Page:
The political orientation of the Winged party is far from clear to anyone, including the founding fathers. Nor does it have a clear agenda. The owls and bats tended to oppose the leadership of the crows, while the eagles and vultures rarely attended the meetings.
The present meeting was presided over by a blind old bat, who was revered by all for his contribution to the cause of the avian society in the past. The powerful Crow family used him as a symbol to keep the flock together, while exercising power from behind his wings.
The meeting started on a gloomy note, with the mention of disappearing of the Swan, the beauty queen and the heartthrob of many. The disappearance had taken place in mysterious circumstances, and many felt the dog squad was not doing enough to nab the perpetrators of the heinous act.
“We must take the matter to King Sher Singh. Criminalization of the jungle is almost complete. The crocodiles or the Cat gang could be behind the crime. It is time someone raised their voice,” shrieked a woodpecker.
The Crow family – father, two sons and a daughter, all members of the party – looked distinctly uncomfortable. Papa Crow cleared his throat and tried to bring reason to the discourse:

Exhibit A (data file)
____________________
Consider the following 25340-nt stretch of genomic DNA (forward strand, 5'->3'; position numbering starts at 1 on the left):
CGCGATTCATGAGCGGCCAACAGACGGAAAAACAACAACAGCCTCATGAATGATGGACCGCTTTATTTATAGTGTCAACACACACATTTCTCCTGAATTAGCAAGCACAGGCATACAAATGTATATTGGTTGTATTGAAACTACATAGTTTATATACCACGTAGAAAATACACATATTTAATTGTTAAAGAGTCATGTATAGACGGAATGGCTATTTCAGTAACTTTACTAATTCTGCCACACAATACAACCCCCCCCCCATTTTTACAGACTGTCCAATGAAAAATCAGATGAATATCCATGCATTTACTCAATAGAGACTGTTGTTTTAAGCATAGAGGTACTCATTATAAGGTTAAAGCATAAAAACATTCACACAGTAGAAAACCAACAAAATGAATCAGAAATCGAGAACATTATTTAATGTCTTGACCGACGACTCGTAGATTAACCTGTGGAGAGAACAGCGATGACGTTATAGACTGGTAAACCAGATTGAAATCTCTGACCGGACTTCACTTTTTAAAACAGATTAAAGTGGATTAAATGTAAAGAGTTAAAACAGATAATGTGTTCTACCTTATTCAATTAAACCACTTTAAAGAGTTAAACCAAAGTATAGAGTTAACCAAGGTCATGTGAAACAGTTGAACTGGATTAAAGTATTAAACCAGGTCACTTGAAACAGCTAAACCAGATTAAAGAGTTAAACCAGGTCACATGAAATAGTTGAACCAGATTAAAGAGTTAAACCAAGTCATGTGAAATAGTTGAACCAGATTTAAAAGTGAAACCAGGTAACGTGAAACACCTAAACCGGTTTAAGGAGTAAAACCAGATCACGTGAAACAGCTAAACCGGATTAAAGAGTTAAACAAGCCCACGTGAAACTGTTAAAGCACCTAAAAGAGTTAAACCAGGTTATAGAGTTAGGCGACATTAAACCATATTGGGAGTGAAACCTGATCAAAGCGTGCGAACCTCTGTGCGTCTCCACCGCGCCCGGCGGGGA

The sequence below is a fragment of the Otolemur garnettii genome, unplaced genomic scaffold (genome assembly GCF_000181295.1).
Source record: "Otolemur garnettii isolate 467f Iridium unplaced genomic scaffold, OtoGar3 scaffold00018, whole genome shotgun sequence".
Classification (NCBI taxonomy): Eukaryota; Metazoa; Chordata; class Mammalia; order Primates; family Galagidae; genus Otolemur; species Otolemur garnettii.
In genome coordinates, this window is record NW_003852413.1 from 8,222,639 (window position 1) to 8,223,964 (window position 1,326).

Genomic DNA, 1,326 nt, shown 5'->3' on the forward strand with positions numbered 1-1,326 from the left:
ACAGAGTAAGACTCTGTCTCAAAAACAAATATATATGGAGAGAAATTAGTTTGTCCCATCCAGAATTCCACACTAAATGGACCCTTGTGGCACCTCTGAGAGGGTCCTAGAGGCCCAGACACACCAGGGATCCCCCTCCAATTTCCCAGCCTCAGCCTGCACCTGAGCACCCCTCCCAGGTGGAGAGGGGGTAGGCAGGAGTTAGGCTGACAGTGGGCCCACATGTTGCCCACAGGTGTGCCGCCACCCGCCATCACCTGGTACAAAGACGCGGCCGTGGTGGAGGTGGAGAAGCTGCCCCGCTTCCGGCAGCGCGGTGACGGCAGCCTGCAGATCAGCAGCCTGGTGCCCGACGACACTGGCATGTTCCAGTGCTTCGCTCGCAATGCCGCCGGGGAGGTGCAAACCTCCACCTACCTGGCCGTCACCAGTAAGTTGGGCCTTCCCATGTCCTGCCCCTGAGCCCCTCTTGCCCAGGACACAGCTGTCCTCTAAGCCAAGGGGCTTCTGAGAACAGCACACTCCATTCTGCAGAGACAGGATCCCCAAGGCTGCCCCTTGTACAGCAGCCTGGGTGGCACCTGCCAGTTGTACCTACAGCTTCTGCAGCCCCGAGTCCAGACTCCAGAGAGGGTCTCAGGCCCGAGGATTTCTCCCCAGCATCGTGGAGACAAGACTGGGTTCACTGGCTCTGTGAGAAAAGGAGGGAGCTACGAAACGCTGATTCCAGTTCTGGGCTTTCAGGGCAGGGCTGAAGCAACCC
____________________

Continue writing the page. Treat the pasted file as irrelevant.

“However sad we all may be over the disappearance of our beloved comrade, we must exercise restraint. For all we know, Swan could have flown to its native land in Europe. Conspiracy theories always lead to recriminations and disrupt the social order.”
The Crows had working relations with the cats and the crocs, and did not want the matter to escalate. They had a sneaking suspicion that someone from the Big Cats may have kidnapped the Swan, for swan meat was considered to be a delicacy in those circles. Though the new laws of the jungle gave protection to endangered species and foreigners, some animals were known to be above law.
Papa Crow’s voice of sanity did not have many takers, and in the heat of the moment, he was hooted down, and a resolution was passed for sending a strongly worded letter to the King.
The letter was read by the Wolf in the court, to derisive sniggers. Most of those present knew the final destination of the Swan, and smiled. Sher Singh also smiled, but dictated a carefully worded reply:
“The matter of the missing Swan has been brought to the notice of the government. We appreciate the seriousness of the matter, and assure our avian friends that all efforts would be made to trace the whereabouts of the respected Swan. Signed etc.”
“No need to promote these birds by sending a reply,” grumbled a leopard.
But Sher Singh knew how democracy worked. His rule from behind the veneer of democracy was based on respecting the sentiments of all, and on promoting the interests of some. He waived a hand, dismissing the objection, and indicating that next subject on the agenda be put up.
The Swan was forgotten by most within days, but the firmness and love of justice of Sher Singh, as evident from his reply to the Winged Party, was the subject of many a newspaper columns for months.
Moral of the story: Newspaper columnists know which side of their bread is buttered.